1) Stability. A McDojo with a good business platform tends to have a stronger base. It has full control of its school, its commercial space. It is not at the mercy of a public school's or a community centre's scheduled events, strikes, other programs, etc. This means the schedule and location is more consistent. These things only change if the head instructor decides to change them.

2) Instructor focus. The head instructor of a McDojo has their focus entirely on running their dojo as a business. This means that new students get the care and attention they need when making the decision of whether or not to join their school. If the dojo owner is running it well as a business, he or she ensures that there is advertising that helps people find them and they handle dojo enquiries in a communicative and timely manner.

3) Class flexibility. Because a McDojo has to pay rent, they tend to have more classes available. This is, of course, so they get the most out of the space for which they're paying. But for a student, it means that if for some reason you can't make class on Monday, you can make it up on Tuesday. Or if you do shift work and you can't make an evening class, you can make it up during a day class. This is more convenient for people with inconsistent schedules.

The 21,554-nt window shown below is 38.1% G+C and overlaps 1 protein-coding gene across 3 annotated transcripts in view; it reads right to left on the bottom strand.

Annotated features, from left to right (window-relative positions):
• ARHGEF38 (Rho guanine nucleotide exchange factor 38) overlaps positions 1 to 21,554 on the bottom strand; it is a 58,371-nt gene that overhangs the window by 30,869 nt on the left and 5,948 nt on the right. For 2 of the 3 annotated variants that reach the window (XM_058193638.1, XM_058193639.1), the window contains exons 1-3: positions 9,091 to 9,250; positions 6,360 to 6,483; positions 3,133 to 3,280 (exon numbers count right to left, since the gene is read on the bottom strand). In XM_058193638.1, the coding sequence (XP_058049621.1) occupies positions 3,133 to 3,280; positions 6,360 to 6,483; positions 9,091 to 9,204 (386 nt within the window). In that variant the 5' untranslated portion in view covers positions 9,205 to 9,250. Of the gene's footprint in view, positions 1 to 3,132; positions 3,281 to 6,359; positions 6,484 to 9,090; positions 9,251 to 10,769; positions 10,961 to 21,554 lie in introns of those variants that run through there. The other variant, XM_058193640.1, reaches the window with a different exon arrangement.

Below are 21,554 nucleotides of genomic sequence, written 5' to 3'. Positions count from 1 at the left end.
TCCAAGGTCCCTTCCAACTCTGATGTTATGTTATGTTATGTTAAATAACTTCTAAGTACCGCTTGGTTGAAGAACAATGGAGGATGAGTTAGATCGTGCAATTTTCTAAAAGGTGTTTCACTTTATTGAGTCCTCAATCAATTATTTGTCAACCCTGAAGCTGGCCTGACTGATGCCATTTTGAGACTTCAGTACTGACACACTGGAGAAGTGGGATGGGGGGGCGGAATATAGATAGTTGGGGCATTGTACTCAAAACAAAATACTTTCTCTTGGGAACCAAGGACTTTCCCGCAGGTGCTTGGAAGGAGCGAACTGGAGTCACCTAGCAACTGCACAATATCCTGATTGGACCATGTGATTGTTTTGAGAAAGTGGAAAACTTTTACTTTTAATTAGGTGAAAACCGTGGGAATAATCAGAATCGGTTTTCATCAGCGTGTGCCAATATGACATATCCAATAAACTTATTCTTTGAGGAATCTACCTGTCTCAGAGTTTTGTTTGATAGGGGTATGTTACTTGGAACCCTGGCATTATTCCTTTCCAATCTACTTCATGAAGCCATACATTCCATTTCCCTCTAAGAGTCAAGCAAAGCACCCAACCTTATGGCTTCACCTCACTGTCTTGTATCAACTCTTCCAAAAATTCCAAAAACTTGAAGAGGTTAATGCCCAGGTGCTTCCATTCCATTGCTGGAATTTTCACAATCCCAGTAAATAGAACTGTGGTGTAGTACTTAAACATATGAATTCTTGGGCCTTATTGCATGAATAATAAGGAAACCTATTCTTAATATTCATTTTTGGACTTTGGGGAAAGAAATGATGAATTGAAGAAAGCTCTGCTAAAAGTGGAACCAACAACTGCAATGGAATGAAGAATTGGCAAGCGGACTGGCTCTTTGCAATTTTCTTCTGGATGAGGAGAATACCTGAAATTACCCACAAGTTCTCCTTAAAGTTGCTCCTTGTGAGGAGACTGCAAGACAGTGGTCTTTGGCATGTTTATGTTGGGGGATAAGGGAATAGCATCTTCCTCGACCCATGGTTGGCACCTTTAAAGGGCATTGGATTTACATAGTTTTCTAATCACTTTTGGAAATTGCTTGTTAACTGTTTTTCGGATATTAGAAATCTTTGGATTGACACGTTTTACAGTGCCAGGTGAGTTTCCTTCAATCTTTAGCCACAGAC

So what does this mean for non-commercial dojo owners? Running a commercialism-free school doesn't mean that the business side should be ignored. You can reject the negative byproducts of commercialism but still make use of some of the good business practices that they follow. Even if you can't offer as much stability or class flexibility, you should always make efforts to communicate with your students. That way you can draw in the kind of students that are best suited to your dojo and retain them better once they get there. Though it can be difficult to find the time to do this if you're also working a full-time job.